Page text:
USGS Southeast Ecological Science Center scientists Margaret Hunter and Leo Nico are co-authors on the study, providing expertise, genetic samples and information on black carp.

CMU engineering students harvesting pedestrian energy to produce electricity

Electrical panel to provide renewable energy to power temperature display

March 4, 2013 - Central Michigan University engineering students are constructing an electrical panel that will serve as a vibrational energy harvester to create renewable energy for powering a temperature display. The panel, which will be located in the entrance of CMU's Engineering and Technology building, will generate electricity by using the vibrations of pedestrian footsteps as they walk in and out of the facility.

Assistant professor of engineering Tolga Kaya says the student-led project could lead to the development of self-sustainable electric systems to be used in settings highly populated by pedestrians like subway stations or settings that experience heavy vehicle traffic like highways.

"This project is about generating energy through human steps and using that energy to sustain a system without batteries," Kaya said. "This is a small prototype. If this works, similar panels could be installed in train stations and other high traffic areas so that these facilities can be self-sustainable and generate their own energy."

The panel is being constructed as part of a senior design project for engineering students with a budget of $1,500.

The panel is scheduled for completion in April. If the project is a success and the panel is self-sustainable, Kaya imagines it will remain at the entrance of the building in the future.

The project began in the fall with four students conducting the research that would make the second-semester design phase successful. For the students who created the project, there's a genuine interest in the technology that goes beyond the requirements of the course work.

"I have always had an interest in energy harvesters like wind turbines and power dams," said White Lake senior Robert Balma. "It's fun to see something being powered from nothing."

Canton senior Justin Scaparo says the project has been challenging, but the experience he's getting has been very valuable.

"We've had to use a lot of our own research to be innovative in what we're trying to do," Scaparo said. "We're working together, bringing together pieces of our own expertise, to develop new applications using the technology that is out there. It gives me the opportunity to bring what I learn in class to life."

CMU research team sets off to discover new species in Antarctica
Study of invertebrate animals living in one of the most remote regions of the world

January 3, 2013 - A Central Michigan CMU_Antarctica_groupUniversity research team is on a voyage to Antarctica to collect invertebrates in areas of water that have never been explored. On previous research trips to Antartica, assistant professor of biology Andrew Mahon uncovered four new species.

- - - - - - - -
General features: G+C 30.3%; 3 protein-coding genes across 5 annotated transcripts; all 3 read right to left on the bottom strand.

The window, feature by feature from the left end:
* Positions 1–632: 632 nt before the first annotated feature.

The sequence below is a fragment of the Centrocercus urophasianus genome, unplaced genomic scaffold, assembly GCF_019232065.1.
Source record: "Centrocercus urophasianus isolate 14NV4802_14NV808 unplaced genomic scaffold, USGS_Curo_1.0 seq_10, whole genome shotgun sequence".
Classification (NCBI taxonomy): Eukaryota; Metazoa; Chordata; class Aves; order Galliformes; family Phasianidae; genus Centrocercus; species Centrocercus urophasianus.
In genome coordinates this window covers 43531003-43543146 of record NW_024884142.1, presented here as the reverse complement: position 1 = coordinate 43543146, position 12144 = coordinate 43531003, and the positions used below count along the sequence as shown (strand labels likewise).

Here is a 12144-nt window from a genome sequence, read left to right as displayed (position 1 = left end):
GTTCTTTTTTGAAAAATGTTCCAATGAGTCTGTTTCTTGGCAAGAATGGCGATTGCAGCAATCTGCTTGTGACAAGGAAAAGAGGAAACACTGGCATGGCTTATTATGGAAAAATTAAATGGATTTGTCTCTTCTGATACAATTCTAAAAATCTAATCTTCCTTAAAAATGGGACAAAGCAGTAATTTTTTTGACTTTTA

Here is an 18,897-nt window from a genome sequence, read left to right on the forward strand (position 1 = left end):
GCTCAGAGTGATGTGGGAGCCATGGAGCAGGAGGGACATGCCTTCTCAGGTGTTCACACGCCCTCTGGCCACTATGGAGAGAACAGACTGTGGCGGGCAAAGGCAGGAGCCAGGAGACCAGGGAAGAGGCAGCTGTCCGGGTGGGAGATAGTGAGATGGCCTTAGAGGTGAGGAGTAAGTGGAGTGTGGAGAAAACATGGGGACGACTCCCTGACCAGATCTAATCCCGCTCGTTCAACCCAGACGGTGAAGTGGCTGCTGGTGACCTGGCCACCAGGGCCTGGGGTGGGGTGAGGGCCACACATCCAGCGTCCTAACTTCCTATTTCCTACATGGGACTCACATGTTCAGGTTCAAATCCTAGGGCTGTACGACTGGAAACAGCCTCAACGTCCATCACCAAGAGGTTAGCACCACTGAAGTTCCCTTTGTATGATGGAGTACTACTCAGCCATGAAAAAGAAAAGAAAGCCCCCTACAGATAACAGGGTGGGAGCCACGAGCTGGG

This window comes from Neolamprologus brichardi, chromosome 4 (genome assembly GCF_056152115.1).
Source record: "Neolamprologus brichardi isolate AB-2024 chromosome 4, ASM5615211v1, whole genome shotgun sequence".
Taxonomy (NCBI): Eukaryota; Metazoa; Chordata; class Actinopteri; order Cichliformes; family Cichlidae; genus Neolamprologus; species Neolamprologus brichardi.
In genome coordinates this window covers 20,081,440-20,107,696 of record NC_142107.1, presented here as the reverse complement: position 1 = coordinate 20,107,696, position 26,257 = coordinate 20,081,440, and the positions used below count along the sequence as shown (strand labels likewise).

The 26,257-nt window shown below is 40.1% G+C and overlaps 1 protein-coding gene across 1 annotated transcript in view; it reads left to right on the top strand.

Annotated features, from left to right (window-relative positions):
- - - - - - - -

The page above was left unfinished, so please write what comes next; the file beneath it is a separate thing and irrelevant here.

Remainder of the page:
"Because there have been so few people who have been to Antarctica to conduct research, we find new things," said Mahon. "Whether it's a new area where we didn't think a particular species lived or a species that's new to science completely, every time we go we find new things."

Mahon, as well as December 2012 CMU graduate Carlos Coronado and CMU senior Abigail Hollingsworth have joined scientists from Auburn University of Alabama for a six-week journey gathering and analyzing small invertebrate animals in one of the most remote regions of the world.

"From my experience, these trips are life-changing," said Mahon. "You get to see things that nobody has ever seen. You get to go places where nobody else has ever been."

The crew boarded the Nathaniel B. Palmer, a National Science Foundation research vessel, Jan. 1 in Punta Arenas, Chile. During the grant-funded research trip, the scientists will collect invertebrate samples by dropping nets of up to 1,000 feet.

They will be studying DNA and other genetic information from the small animals they gather. Each species will be documented, and samples will be sent to biology labs at CMU for research.

Coronado of Hazel Park is most excited for what they will discover in the nets and the opportunity to see the world.

"We're studying in Antarctica because it's a very unique system," said Coronado. "Not a lot of people get to go there. Particularly this spot where we're going, pretty much no one else has been there."

Hollingsworth of Lexington says she is lucky to have this opportunity as an undergraduate student.

"The kind of opportunities this trip will open up for me and the work experience it will give me... I feel very grateful," said Hollingsworth.